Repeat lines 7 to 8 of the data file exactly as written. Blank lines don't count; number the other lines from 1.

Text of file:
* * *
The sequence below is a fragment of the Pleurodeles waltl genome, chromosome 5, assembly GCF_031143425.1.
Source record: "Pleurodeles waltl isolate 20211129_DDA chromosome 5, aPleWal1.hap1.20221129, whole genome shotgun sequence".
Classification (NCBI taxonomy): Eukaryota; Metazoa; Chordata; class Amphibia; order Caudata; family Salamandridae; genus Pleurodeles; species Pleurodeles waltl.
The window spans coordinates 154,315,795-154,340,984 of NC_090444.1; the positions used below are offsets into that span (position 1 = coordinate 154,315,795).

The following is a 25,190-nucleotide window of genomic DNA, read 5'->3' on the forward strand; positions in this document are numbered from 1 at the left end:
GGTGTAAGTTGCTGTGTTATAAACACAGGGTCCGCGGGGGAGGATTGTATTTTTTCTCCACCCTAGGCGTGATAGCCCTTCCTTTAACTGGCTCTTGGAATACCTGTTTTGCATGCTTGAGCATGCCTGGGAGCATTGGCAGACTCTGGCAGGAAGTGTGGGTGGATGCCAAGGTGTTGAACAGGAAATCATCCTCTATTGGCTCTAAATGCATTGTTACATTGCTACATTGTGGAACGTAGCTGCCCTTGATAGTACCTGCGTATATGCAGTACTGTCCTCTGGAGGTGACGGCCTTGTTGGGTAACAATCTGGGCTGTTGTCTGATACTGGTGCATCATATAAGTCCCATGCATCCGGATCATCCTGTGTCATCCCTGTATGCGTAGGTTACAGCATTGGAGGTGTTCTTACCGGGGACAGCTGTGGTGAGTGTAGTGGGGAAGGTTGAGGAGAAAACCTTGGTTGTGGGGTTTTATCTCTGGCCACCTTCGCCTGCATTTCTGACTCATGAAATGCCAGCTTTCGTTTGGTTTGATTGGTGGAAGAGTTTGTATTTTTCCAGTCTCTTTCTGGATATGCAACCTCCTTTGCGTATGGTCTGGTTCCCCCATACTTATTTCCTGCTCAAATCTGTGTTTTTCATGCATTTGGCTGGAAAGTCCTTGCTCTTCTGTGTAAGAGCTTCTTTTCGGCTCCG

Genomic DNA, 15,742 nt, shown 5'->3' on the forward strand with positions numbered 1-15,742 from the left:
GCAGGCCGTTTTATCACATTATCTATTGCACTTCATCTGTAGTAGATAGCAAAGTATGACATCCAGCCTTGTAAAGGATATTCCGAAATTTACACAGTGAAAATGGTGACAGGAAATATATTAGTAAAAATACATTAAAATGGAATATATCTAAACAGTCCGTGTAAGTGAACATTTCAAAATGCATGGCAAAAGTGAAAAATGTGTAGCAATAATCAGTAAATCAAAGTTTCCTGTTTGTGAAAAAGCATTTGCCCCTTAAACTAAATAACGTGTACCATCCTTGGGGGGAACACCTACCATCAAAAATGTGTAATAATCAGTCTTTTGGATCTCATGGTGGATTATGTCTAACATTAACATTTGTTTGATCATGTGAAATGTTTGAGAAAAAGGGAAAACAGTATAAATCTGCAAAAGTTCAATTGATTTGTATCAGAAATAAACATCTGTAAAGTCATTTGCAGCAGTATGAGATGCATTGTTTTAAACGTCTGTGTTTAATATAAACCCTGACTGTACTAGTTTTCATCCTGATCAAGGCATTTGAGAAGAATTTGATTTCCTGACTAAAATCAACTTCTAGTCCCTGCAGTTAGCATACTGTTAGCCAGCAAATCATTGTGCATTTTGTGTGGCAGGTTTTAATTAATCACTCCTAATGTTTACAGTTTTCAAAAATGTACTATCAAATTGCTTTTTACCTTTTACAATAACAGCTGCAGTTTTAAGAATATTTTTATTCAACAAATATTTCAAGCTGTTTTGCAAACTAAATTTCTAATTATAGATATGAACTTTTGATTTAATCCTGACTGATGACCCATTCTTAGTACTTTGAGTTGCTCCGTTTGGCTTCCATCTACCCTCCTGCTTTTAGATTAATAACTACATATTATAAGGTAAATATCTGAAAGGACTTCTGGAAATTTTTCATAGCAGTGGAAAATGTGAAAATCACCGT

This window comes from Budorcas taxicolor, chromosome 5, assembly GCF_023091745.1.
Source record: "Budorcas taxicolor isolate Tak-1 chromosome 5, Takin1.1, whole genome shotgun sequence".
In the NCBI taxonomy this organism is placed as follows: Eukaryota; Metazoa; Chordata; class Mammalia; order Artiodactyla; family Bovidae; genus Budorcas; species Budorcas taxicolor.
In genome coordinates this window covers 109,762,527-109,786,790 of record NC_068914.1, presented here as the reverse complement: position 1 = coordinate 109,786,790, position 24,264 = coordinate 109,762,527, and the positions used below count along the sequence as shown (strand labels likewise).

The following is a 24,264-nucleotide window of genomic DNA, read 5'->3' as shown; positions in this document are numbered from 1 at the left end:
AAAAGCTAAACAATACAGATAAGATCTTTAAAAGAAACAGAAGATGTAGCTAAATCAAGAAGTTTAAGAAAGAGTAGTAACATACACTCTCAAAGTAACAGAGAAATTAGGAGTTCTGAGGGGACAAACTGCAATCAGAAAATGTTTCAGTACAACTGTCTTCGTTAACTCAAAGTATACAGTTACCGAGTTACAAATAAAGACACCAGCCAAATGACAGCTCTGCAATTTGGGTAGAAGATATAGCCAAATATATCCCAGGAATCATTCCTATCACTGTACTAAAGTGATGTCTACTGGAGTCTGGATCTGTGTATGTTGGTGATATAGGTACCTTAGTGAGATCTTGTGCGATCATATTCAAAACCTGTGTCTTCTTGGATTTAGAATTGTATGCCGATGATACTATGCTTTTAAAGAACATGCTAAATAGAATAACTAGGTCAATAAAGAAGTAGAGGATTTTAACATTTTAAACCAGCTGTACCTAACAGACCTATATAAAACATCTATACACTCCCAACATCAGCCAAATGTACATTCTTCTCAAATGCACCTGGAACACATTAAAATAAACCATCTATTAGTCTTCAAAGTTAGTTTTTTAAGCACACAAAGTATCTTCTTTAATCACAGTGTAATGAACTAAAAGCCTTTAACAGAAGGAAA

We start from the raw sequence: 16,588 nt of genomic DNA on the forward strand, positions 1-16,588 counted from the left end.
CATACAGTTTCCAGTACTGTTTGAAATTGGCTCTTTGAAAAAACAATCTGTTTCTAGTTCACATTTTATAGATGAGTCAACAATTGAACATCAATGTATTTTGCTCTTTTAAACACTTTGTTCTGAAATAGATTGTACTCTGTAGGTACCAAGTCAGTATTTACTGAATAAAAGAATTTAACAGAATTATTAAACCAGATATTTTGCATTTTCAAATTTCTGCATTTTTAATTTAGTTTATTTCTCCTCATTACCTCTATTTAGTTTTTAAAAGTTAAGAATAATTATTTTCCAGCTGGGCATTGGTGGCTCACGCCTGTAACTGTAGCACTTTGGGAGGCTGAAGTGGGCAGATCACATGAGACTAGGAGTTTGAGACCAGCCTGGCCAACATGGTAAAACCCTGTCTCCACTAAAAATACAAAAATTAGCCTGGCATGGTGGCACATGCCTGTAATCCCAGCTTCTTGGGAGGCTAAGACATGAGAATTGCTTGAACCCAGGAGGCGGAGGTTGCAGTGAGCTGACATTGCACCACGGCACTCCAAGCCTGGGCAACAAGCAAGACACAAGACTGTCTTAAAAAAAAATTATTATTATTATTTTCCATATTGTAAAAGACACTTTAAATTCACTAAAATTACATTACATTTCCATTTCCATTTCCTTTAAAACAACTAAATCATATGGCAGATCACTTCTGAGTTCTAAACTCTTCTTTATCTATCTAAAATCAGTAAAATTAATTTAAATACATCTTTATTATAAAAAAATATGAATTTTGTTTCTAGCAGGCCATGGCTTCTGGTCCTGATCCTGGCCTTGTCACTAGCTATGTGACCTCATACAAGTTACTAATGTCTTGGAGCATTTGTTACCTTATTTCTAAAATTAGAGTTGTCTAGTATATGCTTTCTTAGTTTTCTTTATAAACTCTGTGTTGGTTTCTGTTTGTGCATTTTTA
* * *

Genomic DNA, 15,742 nt, shown 5'->3' on the forward strand with positions numbered 1-15,742 from the left:
GCAGGCCGTTTTATCACATTATCTATTGCACTTCATCTGTAGTAGATAGCAAAGTATGACATCCAGCCTTGTAAAGGATATTCCGAAATTTACACAGTGAAAATGGTGACAGGAAATATATTAGTAAAAATACATTAAAATGGAATATATCTAAACAGTCCGTGTAAGTGAACATTTCAAAATGCATGGCAAAAGTGAAAAATGTGTAGCAATAATCAGTAAATCAAAGTTTCCTGTTTGTGAAAAAGCATTTGCCCCTTAAACTAAATAACGTGTACCATCCTTGGGGGGAACACCTACCATCAAAAATGTGTAATAATCAGTCTTTTGGATCTCATGGTGGATTATGTCTAACATTAACATTTGTTTGATCATGTGAAATGTTTGAGAAAAAGGGAAAACAGTATAAATCTGCAAAAGTTCAATTGATTTGTATCAGAAATAAACATCTGTAAAGTCATTTGCAGCAGTATGAGATGCATTGTTTTAAACGTCTGTGTTTAATATAAACCCTGACTGTACTAGTTTTCATCCTGATCAAGGCATTTGAGAAGAATTTGATTTCCTGACTAAAATCAACTTCTAGTCCCTGCAGTTAGCATACTGTTAGCCAGCAAATCATTGTGCATTTTGTGTGGCAGGTTTTAATTAATCACTCCTAATGTTTACAGTTTTCAAAAATGTACTATCAAATTGCTTTTTACCTTTTACAATAACAGCTGCAGTTTTAAGAATATTTTTATTCAACAAATATTTCAAGCTGTTTTGCAAACTAAATTTCTAATTATAGATATGAACTTTTGATTTAATCCTGACTGATGACCCATTCTTAGTACTTTGAGTTGCTCCGTTTGGCTTCCATCTACCCTCCTGCTTTTAGATTAATAACTACATATTATAAGGTAAATATCTGAAAGGACTTCTGGAAATTTTTCATAGCAGTGGAAAATGTGAAAATCACCGT